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Do You Ever Go Overboard When Educating Others About Pit Bulls?

When I first got Axle, I was extra-protective and passionate about my dog, with the hope of clearing up misinformation about his breed.

Meghan Lodge  |  Oct 12th 2015


Being the owner of an American Pit Bull Terrier, aka a Pit Bull, comes with a host of responsibilities. It also means I must deal with the general public’s many labels for and preconceived notions about my dog. And then there are the many Pit Bull-related memes, articles, and videos I get, such as this gem of an instructional video on how to defend yourself when Pit Bull owners attack.

Created by the Above Average entertainment website, the comedy clip features some pretty hardcore Pit Bull owners, people who are clearly on the offensive when it comes to praising the breed. Who can blame them? It’s hard not to overreact a little as the owner of a Pit Bull, which is arguably the most polarizing breed in the world.

I’ll admit, when I first became a Pit Bull convert, I felt extra-protective and passionate about my dog, much like the owners in the video. I guess you could have called me an “unpredictable owner” because I would often let people finish their tirade about what terrible dogs Pit Bulls are before I’d inform them about how wonderful mine was and “attack” them with an onslaught of cute dog pictures. Often, I would get responses like, “I didn’t know a Pit Bull looked like that,” which would make me mentally bang my head on a wall. How can you be so convinced a dog breed is bad when you can’t even identify a purebred one?!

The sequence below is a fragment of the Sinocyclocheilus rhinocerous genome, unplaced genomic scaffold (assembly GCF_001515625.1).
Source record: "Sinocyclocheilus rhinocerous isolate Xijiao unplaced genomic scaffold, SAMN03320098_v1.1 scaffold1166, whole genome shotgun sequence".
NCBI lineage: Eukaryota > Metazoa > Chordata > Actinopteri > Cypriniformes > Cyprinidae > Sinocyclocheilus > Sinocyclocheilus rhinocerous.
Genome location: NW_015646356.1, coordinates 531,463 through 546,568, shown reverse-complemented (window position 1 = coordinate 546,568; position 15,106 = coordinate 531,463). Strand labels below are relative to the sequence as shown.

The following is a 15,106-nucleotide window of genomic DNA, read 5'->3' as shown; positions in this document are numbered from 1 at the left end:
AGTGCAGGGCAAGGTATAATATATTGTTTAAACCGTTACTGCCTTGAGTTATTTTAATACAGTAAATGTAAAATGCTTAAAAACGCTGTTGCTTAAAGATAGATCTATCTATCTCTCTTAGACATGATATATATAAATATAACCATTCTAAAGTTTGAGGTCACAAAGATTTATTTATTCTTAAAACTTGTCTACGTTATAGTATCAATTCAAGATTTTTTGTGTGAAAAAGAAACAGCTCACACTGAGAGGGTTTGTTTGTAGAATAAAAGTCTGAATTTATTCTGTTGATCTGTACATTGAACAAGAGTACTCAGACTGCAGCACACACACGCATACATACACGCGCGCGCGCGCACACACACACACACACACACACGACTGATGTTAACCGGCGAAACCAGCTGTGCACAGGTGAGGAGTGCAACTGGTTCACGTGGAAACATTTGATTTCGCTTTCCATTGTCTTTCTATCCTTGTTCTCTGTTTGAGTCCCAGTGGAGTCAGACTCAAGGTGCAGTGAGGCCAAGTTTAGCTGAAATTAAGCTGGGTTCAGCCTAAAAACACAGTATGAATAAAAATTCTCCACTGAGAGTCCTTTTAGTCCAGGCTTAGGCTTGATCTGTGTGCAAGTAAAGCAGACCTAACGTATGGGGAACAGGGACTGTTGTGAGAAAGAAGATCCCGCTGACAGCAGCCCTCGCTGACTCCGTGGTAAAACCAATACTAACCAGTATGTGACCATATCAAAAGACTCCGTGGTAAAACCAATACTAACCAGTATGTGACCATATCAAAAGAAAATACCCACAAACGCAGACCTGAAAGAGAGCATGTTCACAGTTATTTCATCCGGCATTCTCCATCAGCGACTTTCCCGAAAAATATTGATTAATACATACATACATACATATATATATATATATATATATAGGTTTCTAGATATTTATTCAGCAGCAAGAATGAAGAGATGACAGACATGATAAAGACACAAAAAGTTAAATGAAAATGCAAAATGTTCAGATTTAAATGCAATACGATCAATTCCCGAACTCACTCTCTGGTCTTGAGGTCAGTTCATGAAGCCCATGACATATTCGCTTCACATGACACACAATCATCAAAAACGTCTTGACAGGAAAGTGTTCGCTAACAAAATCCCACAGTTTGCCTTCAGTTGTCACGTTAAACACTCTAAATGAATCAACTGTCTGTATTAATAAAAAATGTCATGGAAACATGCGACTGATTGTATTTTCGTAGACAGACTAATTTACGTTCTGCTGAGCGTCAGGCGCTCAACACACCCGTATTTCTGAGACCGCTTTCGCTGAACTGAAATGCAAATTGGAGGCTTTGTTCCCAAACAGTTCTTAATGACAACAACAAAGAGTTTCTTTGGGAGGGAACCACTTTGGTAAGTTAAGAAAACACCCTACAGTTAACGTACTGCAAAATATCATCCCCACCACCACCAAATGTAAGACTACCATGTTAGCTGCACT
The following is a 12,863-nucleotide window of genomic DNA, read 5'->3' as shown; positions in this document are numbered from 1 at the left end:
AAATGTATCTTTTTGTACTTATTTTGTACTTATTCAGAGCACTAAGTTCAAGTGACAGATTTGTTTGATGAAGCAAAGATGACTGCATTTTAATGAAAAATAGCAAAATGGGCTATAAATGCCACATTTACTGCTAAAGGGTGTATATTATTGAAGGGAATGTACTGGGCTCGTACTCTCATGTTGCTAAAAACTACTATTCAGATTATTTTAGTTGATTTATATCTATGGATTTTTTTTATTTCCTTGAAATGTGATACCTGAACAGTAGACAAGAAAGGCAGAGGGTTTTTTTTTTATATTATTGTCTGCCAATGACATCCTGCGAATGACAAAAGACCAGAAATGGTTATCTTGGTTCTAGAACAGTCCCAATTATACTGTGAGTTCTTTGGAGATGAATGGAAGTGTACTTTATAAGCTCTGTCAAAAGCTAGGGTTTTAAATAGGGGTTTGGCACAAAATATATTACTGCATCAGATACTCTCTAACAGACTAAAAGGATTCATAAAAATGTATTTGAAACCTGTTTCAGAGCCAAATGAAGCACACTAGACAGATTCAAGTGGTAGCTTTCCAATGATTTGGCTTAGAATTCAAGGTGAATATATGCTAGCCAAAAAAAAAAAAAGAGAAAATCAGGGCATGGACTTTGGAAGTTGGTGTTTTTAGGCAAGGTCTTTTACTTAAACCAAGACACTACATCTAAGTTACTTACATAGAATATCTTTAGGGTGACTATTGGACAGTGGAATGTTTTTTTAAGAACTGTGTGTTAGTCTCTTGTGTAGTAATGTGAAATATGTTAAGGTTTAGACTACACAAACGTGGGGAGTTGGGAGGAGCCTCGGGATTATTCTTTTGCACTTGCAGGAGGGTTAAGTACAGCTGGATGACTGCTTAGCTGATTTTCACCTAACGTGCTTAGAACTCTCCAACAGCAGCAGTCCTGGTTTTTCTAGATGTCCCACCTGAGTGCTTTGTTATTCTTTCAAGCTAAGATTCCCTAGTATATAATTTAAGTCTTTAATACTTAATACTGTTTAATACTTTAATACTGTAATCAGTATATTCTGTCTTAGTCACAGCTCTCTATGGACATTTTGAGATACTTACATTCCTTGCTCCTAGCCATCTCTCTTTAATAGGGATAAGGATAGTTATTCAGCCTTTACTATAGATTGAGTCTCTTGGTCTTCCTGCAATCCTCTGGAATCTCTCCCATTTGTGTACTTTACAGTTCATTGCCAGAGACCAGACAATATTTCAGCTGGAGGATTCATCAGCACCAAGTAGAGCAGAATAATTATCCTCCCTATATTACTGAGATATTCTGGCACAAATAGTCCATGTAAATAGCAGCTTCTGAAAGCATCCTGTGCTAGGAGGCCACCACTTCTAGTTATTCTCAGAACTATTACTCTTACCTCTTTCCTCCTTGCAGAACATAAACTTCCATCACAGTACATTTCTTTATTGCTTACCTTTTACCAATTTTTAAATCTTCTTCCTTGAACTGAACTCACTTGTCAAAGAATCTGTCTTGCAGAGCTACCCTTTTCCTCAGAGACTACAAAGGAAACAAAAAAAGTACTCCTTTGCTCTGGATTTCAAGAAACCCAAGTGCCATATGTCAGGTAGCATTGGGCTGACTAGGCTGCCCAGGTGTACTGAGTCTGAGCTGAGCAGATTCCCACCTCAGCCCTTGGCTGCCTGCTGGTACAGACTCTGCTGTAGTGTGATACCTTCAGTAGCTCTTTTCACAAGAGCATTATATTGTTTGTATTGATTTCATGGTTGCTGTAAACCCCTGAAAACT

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My purebred American Pit Bull Terrier, Axle. (Photo by Meghan Lodge)

Our American Pit Bull Terrier, Axle, has been identified as everything from a Boxer mix to a Labrador mix.

Axle has been identified as everything from a Boxer mix to a Labrador mix. (Photo by Meghan Lodge)

While I quickly became accustomed to unwanted comments from the public, perhaps the worst response to my dog’s breed came from my vet. When Axle was only a few months old, I had taken him in for his checkup and booster shots. I had an appointment, but I still had to wait nearly three hours to be seen. As it turns out, the wait time was because the vet wanted extra assistants to “handle the Pit Bull.” Axle had given him no cause to feel that way; it was simply a fear-based reaction to his breed. We’re both much happier at my current vet, who has no qualms treating my dog or getting up close and personal when needed.

Oddly enough, negative comments regarding my dog often come from within the dog community itself, from people accusing me of being a dog fighter for making a flirt pole to people who believe Pit Bulls should be eradicated from existence because they “are not nice dogs.” Those people often feel the same way about other powerful breeds, like Cane Corsos, Rottweilers, and German Shepherds. I usually ignore such people, or I try to educate them (in as kind a way as possible!) on the facts about Pit Bulls, such as that not every dog given that label is actually an American Pit Bull Terrier and that every dog is an individual and should be treated as such.